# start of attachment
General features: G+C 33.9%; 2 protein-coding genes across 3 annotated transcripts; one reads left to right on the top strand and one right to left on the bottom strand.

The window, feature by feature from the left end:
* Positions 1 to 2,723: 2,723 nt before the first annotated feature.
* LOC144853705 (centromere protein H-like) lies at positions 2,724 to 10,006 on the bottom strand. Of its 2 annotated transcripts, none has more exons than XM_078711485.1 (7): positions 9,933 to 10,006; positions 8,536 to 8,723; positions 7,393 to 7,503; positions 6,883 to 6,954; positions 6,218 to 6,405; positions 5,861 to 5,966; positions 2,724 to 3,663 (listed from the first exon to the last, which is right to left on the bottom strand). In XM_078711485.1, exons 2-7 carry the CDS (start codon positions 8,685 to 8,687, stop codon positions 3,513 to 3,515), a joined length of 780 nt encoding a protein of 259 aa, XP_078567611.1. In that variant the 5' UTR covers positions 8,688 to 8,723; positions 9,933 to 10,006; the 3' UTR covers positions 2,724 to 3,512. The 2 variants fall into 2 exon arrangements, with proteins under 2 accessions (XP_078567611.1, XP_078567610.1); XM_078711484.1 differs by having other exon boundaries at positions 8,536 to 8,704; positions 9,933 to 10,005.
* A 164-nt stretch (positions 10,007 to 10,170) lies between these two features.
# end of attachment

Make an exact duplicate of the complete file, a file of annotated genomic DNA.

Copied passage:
General features: G+C 33.9%; 2 protein-coding genes across 3 annotated transcripts; one reads left to right on the top strand and one right to left on the bottom strand.

The window, feature by feature from the left end:
* Positions 1 to 2,723: 2,723 nt before the first annotated feature.
* LOC144853705 (centromere protein H-like) lies at positions 2,724 to 10,006 on the bottom strand. Of its 2 annotated transcripts, none has more exons than XM_078711485.1 (7): positions 9,933 to 10,006; positions 8,536 to 8,723; positions 7,393 to 7,503; positions 6,883 to 6,954; positions 6,218 to 6,405; positions 5,861 to 5,966; positions 2,724 to 3,663 (listed from the first exon to the last, which is right to left on the bottom strand). In XM_078711485.1, exons 2-7 carry the CDS (start codon positions 8,685 to 8,687, stop codon positions 3,513 to 3,515), a joined length of 780 nt encoding a protein of 259 aa, XP_078567611.1. In that variant the 5' UTR covers positions 8,688 to 8,723; positions 9,933 to 10,006; the 3' UTR covers positions 2,724 to 3,512. The 2 variants fall into 2 exon arrangements, with proteins under 2 accessions (XP_078567611.1, XP_078567610.1); XM_078711484.1 differs by having other exon boundaries at positions 8,536 to 8,704; positions 9,933 to 10,005.
* A 164-nt stretch (positions 10,007 to 10,170) lies between these two features.